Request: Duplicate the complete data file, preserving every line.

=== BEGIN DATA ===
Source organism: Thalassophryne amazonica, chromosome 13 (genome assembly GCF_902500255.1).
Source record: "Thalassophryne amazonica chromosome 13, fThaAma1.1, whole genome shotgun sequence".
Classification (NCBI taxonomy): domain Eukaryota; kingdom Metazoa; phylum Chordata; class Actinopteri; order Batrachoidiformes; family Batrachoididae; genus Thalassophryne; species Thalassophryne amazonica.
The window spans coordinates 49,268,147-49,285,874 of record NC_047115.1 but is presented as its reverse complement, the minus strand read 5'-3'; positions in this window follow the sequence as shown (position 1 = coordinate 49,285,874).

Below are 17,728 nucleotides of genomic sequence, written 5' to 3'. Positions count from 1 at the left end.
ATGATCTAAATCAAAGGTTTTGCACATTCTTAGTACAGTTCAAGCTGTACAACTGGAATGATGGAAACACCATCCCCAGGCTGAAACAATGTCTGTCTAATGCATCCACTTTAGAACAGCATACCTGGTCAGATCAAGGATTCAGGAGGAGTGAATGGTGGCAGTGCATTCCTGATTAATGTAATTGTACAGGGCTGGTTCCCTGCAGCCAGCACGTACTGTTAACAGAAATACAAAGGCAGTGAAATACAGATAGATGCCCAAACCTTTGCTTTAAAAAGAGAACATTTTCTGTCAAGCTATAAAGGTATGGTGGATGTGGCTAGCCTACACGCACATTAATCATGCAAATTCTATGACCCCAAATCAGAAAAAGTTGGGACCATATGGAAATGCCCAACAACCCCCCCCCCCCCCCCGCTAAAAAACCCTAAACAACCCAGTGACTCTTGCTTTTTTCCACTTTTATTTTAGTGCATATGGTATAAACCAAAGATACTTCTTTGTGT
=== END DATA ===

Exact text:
Source organism: Thalassophryne amazonica, chromosome 13 (genome assembly GCF_902500255.1).
Source record: "Thalassophryne amazonica chromosome 13, fThaAma1.1, whole genome shotgun sequence".
Classification (NCBI taxonomy): domain Eukaryota; kingdom Metazoa; phylum Chordata; class Actinopteri; order Batrachoidiformes; family Batrachoididae; genus Thalassophryne; species Thalassophryne amazonica.
The window spans coordinates 49,268,147-49,285,874 of record NC_047115.1 but is presented as its reverse complement, the minus strand read 5'-3'; positions in this window follow the sequence as shown (position 1 = coordinate 49,285,874).

Below are 17,728 nucleotides of genomic sequence, written 5' to 3'. Positions count from 1 at the left end.
ATGATCTAAATCAAAGGTTTTGCACATTCTTAGTACAGTTCAAGCTGTACAACTGGAATGATGGAAACACCATCCCCAGGCTGAAACAATGTCTGTCTAATGCATCCACTTTAGAACAGCATACCTGGTCAGATCAAGGATTCAGGAGGAGTGAATGGTGGCAGTGCATTCCTGATTAATGTAATTGTACAGGGCTGGTTCCCTGCAGCCAGCACGTACTGTTAACAGAAATACAAAGGCAGTGAAATACAGATAGATGCCCAAACCTTTGCTTTAAAAAGAGAACATTTTCTGTCAAGCTATAAAGGTATGGTGGATGTGGCTAGCCTACACGCACATTAATCATGCAAATTCTATGACCCCAAATCAGAAAAAGTTGGGACCATATGGAAATGCCCAACAACCCCCCCCCCCCCCCCGCTAAAAAACCCTAAACAACCCAGTGACTCTTGCTTTTTTCCACTTTTATTTTAGTGCATATGGTATAAACCAAAGATACTTCTTTGTGT